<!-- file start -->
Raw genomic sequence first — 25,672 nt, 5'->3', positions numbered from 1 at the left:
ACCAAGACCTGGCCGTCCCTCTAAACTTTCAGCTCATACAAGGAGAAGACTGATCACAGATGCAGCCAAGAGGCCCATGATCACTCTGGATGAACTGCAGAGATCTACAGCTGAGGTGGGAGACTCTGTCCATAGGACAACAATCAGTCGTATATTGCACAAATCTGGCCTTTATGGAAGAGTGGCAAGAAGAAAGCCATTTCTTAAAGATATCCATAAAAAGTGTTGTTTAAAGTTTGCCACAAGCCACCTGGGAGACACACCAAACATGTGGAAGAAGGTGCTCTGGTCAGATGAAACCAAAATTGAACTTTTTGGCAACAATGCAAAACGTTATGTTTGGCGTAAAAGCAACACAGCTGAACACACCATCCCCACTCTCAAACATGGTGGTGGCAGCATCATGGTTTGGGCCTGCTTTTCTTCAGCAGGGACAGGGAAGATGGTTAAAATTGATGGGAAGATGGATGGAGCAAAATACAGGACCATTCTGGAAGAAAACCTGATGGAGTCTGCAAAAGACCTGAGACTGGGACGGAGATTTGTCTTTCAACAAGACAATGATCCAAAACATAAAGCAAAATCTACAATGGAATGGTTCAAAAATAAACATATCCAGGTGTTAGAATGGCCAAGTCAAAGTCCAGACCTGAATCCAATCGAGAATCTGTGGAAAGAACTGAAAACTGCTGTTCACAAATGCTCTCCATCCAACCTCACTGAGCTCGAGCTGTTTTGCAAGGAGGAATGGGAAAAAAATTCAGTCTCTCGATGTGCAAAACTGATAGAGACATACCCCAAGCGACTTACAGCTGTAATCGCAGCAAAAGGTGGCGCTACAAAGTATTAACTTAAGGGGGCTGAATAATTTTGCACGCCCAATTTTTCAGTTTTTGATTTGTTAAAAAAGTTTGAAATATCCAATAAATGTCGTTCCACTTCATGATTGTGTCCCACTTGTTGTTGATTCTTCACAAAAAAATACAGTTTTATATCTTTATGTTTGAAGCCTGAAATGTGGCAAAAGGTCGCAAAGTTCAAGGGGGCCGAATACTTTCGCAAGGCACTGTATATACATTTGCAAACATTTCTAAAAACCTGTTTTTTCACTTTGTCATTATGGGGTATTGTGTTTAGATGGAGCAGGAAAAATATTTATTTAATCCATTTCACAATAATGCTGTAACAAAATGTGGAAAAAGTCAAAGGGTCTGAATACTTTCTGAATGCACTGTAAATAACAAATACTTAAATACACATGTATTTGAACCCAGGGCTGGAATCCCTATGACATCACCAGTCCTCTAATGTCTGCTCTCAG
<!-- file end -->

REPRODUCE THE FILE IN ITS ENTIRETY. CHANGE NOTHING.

Raw genomic sequence first — 25,672 nt, 5'->3', positions numbered from 1 at the left:
ACCAAGACCTGGCCGTCCCTCTAAACTTTCAGCTCATACAAGGAGAAGACTGATCACAGATGCAGCCAAGAGGCCCATGATCACTCTGGATGAACTGCAGAGATCTACAGCTGAGGTGGGAGACTCTGTCCATAGGACAACAATCAGTCGTATATTGCACAAATCTGGCCTTTATGGAAGAGTGGCAAGAAGAAAGCCATTTCTTAAAGATATCCATAAAAAGTGTTGTTTAAAGTTTGCCACAAGCCACCTGGGAGACACACCAAACATGTGGAAGAAGGTGCTCTGGTCAGATGAAACCAAAATTGAACTTTTTGGCAACAATGCAAAACGTTATGTTTGGCGTAAAAGCAACACAGCTGAACACACCATCCCCACTCTCAAACATGGTGGTGGCAGCATCATGGTTTGGGCCTGCTTTTCTTCAGCAGGGACAGGGAAGATGGTTAAAATTGATGGGAAGATGGATGGAGCAAAATACAGGACCATTCTGGAAGAAAACCTGATGGAGTCTGCAAAAGACCTGAGACTGGGACGGAGATTTGTCTTTCAACAAGACAATGATCCAAAACATAAAGCAAAATCTACAATGGAATGGTTCAAAAATAAACATATCCAGGTGTTAGAATGGCCAAGTCAAAGTCCAGACCTGAATCCAATCGAGAATCTGTGGAAAGAACTGAAAACTGCTGTTCACAAATGCTCTCCATCCAACCTCACTGAGCTCGAGCTGTTTTGCAAGGAGGAATGGGAAAAAAATTCAGTCTCTCGATGTGCAAAACTGATAGAGACATACCCCAAGCGACTTACAGCTGTAATCGCAGCAAAAGGTGGCGCTACAAAGTATTAACTTAAGGGGGCTGAATAATTTTGCACGCCCAATTTTTCAGTTTTTGATTTGTTAAAAAAGTTTGAAATATCCAATAAATGTCGTTCCACTTCATGATTGTGTCCCACTTGTTGTTGATTCTTCACAAAAAAATACAGTTTTATATCTTTATGTTTGAAGCCTGAAATGTGGCAAAAGGTCGCAAAGTTCAAGGGGGCCGAATACTTTCGCAAGGCACTGTATATACATTTGCAAACATTTCTAAAAACCTGTTTTTTCACTTTGTCATTATGGGGTATTGTGTTTAGATGGAGCAGGAAAAATATTTATTTAATCCATTTCACAATAATGCTGTAACAAAATGTGGAAAAAGTCAAAGGGTCTGAATACTTTCTGAATGCACTGTAAATAACAAATACTTAAATACACATGTATTTGAACCCAGGGCTGGAATCCCTATGACATCACCAGTCCTCTAATGTCTGCTCTCAG